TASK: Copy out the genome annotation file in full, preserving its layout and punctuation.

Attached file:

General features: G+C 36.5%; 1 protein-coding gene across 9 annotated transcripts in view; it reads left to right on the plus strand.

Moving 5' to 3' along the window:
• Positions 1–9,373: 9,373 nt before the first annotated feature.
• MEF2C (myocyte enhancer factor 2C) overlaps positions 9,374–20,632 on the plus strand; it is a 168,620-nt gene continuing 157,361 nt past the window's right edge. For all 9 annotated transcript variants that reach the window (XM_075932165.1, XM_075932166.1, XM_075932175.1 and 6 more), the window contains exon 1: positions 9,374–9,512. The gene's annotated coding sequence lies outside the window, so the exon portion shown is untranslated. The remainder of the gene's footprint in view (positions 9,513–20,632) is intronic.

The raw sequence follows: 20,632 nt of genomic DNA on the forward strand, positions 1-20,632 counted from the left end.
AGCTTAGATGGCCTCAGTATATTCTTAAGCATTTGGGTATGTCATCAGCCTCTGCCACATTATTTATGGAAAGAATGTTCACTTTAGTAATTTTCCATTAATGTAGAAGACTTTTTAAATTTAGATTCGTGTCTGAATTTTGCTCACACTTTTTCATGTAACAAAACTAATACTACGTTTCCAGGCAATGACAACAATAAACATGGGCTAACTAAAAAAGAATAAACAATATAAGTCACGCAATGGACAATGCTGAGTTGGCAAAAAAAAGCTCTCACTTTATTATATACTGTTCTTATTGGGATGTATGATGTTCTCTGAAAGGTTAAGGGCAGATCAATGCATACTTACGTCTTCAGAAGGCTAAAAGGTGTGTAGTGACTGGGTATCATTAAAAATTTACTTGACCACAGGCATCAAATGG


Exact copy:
General features: G+C 36.5%; 1 protein-coding gene across 9 annotated transcripts in view; it reads left to right on the plus strand.

Moving 5' to 3' along the window:
• Positions 1–9,373: 9,373 nt before the first annotated feature.
• MEF2C (myocyte enhancer factor 2C) overlaps positions 9,374–20,632 on the plus strand; it is a 168,620-nt gene continuing 157,361 nt past the window's right edge. For all 9 annotated transcript variants that reach the window (XM_075932165.1, XM_075932166.1, XM_075932175.1 and 6 more), the window contains exon 1: positions 9,374–9,512. The gene's annotated coding sequence lies outside the window, so the exon portion shown is untranslated. The remainder of the gene's footprint in view (positions 9,513–20,632) is intronic.

The raw sequence follows: 20,632 nt of genomic DNA on the forward strand, positions 1-20,632 counted from the left end.
AGCTTAGATGGCCTCAGTATATTCTTAAGCATTTGGGTATGTCATCAGCCTCTGCCACATTATTTATGGAAAGAATGTTCACTTTAGTAATTTTCCATTAATGTAGAAGACTTTTTAAATTTAGATTCGTGTCTGAATTTTGCTCACACTTTTTCATGTAACAAAACTAATACTACGTTTCCAGGCAATGACAACAATAAACATGGGCTAACTAAAAAAGAATAAACAATATAAGTCACGCAATGGACAATGCTGAGTTGGCAAAAAAAAGCTCTCACTTTATTATATACTGTTCTTATTGGGATGTATGATGTTCTCTGAAAGGTTAAGGGCAGATCAATGCATACTTACGTCTTCAGAAGGCTAAAAGGTGTGTAGTGACTGGGTATCATTAAAAATTTACTTGACCACAGGCATCAAATGG